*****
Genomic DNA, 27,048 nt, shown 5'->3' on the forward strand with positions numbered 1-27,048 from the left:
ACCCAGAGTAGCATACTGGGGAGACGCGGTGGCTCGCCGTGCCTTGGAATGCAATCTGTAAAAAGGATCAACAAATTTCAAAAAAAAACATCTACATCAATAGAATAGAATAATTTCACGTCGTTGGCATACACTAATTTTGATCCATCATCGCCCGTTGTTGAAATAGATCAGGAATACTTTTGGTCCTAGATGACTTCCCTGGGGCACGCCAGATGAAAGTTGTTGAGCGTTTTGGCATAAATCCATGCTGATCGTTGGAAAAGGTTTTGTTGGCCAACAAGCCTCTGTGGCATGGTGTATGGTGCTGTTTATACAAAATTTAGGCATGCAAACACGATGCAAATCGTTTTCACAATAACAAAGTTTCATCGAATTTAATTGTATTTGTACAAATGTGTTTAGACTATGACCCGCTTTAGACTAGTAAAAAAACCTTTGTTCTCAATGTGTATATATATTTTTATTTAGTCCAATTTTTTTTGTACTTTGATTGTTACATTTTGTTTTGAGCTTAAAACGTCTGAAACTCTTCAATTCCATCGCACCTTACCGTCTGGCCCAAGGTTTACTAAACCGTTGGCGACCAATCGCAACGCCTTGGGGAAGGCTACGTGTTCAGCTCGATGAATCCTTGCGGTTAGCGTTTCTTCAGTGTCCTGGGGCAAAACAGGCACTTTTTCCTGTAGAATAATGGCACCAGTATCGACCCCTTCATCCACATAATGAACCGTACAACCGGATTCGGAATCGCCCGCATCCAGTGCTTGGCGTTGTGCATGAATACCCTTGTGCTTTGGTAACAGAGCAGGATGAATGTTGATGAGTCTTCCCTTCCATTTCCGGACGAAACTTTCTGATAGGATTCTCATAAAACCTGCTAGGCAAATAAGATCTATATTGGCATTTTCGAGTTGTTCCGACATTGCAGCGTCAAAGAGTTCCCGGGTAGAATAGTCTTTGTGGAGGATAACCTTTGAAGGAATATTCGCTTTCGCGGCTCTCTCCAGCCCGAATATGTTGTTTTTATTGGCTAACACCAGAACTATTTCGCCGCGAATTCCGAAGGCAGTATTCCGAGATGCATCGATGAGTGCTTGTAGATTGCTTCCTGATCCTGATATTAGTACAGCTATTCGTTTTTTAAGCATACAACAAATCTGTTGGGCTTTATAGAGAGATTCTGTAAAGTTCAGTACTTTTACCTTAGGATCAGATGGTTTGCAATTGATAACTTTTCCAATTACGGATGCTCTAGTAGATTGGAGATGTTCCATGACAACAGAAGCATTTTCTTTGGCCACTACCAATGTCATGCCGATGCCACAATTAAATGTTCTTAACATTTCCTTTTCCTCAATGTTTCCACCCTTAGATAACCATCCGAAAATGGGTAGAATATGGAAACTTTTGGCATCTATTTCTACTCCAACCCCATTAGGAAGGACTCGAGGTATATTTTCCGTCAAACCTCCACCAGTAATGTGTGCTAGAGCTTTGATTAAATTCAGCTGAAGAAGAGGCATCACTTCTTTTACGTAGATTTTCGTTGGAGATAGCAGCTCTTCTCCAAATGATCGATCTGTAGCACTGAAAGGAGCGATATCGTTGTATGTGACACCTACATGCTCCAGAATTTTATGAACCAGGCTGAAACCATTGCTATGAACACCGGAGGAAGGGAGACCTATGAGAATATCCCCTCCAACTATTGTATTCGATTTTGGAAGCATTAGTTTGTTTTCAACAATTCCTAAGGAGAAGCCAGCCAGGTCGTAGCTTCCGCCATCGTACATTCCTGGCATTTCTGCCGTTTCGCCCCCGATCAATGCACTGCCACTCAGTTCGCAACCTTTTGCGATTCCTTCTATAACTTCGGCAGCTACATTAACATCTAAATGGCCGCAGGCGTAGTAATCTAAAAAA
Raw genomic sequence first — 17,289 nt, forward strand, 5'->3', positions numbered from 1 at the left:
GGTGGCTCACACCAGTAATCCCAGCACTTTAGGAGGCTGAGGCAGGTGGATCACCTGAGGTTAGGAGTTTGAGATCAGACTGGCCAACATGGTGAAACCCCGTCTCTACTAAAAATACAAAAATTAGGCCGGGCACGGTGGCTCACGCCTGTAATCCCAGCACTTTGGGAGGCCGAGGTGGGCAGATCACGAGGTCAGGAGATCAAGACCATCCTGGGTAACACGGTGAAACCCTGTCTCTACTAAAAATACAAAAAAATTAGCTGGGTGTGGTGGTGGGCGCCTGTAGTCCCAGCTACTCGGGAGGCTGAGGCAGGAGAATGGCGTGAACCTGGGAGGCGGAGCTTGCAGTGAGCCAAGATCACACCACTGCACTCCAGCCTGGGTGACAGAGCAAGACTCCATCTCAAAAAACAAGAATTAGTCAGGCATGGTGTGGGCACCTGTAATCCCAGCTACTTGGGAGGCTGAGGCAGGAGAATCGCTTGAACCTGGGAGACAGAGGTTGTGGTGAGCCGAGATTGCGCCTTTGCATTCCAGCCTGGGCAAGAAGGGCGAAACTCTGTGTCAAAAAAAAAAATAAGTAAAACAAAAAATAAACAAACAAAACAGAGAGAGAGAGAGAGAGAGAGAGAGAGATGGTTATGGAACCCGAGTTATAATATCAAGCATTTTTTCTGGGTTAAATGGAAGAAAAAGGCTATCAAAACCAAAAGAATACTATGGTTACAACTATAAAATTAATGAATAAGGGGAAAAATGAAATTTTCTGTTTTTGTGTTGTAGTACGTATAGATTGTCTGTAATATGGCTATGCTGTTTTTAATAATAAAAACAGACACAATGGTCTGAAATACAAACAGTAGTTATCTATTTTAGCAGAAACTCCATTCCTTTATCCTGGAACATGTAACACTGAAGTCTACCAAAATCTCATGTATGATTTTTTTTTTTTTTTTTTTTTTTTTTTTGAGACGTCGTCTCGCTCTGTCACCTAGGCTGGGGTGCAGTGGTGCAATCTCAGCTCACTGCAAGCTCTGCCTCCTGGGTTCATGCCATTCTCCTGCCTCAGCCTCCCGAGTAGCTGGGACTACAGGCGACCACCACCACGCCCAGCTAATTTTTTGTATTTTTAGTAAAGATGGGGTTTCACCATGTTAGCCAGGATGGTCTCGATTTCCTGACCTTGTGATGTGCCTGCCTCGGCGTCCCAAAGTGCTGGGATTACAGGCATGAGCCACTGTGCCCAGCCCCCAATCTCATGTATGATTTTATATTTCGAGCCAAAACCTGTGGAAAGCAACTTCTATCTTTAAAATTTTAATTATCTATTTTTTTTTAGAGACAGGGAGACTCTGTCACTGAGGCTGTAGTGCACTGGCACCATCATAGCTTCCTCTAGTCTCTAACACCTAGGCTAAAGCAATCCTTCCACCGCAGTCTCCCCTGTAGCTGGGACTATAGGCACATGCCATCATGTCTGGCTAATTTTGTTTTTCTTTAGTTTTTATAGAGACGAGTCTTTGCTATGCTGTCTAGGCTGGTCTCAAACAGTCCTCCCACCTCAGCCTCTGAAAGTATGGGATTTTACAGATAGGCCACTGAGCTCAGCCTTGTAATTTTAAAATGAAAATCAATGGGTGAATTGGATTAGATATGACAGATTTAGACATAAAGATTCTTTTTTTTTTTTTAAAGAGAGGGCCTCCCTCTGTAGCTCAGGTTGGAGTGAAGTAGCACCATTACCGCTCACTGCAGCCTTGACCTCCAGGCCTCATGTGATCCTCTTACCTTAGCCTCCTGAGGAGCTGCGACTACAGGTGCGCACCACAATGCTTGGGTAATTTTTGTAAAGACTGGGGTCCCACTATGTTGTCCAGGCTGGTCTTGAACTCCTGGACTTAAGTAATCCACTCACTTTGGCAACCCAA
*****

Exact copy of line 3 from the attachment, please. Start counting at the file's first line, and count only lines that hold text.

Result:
Raw genomic sequence first — 17,289 nt, forward strand, 5'->3', positions numbered from 1 at the left: